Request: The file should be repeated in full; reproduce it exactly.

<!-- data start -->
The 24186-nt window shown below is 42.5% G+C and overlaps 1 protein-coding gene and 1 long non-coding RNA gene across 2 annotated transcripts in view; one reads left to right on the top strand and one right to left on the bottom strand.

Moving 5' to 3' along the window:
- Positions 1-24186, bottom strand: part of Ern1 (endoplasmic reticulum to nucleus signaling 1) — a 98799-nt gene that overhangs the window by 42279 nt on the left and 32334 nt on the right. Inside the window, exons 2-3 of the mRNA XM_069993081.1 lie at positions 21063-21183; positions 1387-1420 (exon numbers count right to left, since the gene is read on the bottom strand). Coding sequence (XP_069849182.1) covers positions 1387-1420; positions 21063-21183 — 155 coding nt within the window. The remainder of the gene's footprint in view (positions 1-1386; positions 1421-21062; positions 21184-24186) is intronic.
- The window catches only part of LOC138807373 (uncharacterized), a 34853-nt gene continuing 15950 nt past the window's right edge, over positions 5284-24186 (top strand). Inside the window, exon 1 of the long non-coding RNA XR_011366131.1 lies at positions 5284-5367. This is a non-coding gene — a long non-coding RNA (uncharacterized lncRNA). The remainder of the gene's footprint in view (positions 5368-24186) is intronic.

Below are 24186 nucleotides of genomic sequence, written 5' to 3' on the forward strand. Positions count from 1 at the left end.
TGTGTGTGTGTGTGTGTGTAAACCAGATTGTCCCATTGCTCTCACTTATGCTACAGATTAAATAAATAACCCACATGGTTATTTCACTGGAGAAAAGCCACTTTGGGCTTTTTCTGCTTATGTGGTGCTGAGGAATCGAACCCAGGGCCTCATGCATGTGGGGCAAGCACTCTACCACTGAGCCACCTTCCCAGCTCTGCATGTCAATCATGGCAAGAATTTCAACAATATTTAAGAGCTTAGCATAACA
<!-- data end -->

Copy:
The 24186-nt window shown below is 42.5% G+C and overlaps 1 protein-coding gene and 1 long non-coding RNA gene across 2 annotated transcripts in view; one reads left to right on the top strand and one right to left on the bottom strand.

Moving 5' to 3' along the window:
- Positions 1-24186, bottom strand: part of Ern1 (endoplasmic reticulum to nucleus signaling 1) — a 98799-nt gene that overhangs the window by 42279 nt on the left and 32334 nt on the right. Inside the window, exons 2-3 of the mRNA XM_069993081.1 lie at positions 21063-21183; positions 1387-1420 (exon numbers count right to left, since the gene is read on the bottom strand). Coding sequence (XP_069849182.1) covers positions 1387-1420; positions 21063-21183 — 155 coding nt within the window. The remainder of the gene's footprint in view (positions 1-1386; positions 1421-21062; positions 21184-24186) is intronic.
- The window catches only part of LOC138807373 (uncharacterized), a 34853-nt gene continuing 15950 nt past the window's right edge, over positions 5284-24186 (top strand). Inside the window, exon 1 of the long non-coding RNA XR_011366131.1 lies at positions 5284-5367. This is a non-coding gene — a long non-coding RNA (uncharacterized lncRNA). The remainder of the gene's footprint in view (positions 5368-24186) is intronic.

Below are 24186 nucleotides of genomic sequence, written 5' to 3' on the forward strand. Positions count from 1 at the left end.
TGTGTGTGTGTGTGTGTGTAAACCAGATTGTCCCATTGCTCTCACTTATGCTACAGATTAAATAAATAACCCACATGGTTATTTCACTGGAGAAAAGCCACTTTGGGCTTTTTCTGCTTATGTGGTGCTGAGGAATCGAACCCAGGGCCTCATGCATGTGGGGCAAGCACTCTACCACTGAGCCACCTTCCCAGCTCTGCATGTCAATCATGGCAAGAATTTCAACAATATTTAAGAGCTTAGCATAACA